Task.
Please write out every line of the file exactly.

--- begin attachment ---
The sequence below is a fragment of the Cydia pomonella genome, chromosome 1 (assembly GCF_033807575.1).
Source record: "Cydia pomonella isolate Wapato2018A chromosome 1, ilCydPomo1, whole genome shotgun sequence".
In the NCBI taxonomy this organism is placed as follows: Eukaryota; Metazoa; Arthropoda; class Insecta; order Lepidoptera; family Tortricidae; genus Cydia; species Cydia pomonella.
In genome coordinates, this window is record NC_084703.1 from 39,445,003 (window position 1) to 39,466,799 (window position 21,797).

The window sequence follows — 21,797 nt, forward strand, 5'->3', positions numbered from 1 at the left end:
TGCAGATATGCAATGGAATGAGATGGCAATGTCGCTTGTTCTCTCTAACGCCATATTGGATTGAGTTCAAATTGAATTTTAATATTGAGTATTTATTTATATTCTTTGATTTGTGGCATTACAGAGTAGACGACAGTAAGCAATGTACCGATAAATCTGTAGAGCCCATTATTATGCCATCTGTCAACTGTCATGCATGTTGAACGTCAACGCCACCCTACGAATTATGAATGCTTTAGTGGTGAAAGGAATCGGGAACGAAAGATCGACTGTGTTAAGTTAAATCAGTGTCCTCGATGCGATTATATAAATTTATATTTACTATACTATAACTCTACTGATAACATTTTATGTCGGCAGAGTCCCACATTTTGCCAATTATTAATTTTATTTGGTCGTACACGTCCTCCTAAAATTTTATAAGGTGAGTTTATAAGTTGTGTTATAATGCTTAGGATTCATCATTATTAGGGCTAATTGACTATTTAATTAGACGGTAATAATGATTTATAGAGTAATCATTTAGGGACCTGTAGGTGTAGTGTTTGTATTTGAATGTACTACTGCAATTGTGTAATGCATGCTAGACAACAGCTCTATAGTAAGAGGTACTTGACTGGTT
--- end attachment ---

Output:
The sequence below is a fragment of the Cydia pomonella genome, chromosome 1 (assembly GCF_033807575.1).
Source record: "Cydia pomonella isolate Wapato2018A chromosome 1, ilCydPomo1, whole genome shotgun sequence".
In the NCBI taxonomy this organism is placed as follows: Eukaryota; Metazoa; Arthropoda; class Insecta; order Lepidoptera; family Tortricidae; genus Cydia; species Cydia pomonella.
In genome coordinates, this window is record NC_084703.1 from 39,445,003 (window position 1) to 39,466,799 (window position 21,797).

The window sequence follows — 21,797 nt, forward strand, 5'->3', positions numbered from 1 at the left end:
TGCAGATATGCAATGGAATGAGATGGCAATGTCGCTTGTTCTCTCTAACGCCATATTGGATTGAGTTCAAATTGAATTTTAATATTGAGTATTTATTTATATTCTTTGATTTGTGGCATTACAGAGTAGACGACAGTAAGCAATGTACCGATAAATCTGTAGAGCCCATTATTATGCCATCTGTCAACTGTCATGCATGTTGAACGTCAACGCCACCCTACGAATTATGAATGCTTTAGTGGTGAAAGGAATCGGGAACGAAAGATCGACTGTGTTAAGTTAAATCAGTGTCCTCGATGCGATTATATAAATTTATATTTACTATACTATAACTCTACTGATAACATTTTATGTCGGCAGAGTCCCACATTTTGCCAATTATTAATTTTATTTGGTCGTACACGTCCTCCTAAAATTTTATAAGGTGAGTTTATAAGTTGTGTTATAATGCTTAGGATTCATCATTATTAGGGCTAATTGACTATTTAATTAGACGGTAATAATGATTTATAGAGTAATCATTTAGGGACCTGTAGGTGTAGTGTTTGTATTTGAATGTACTACTGCAATTGTGTAATGCATGCTAGACAACAGCTCTATAGTAAGAGGTACTTGACTGGTT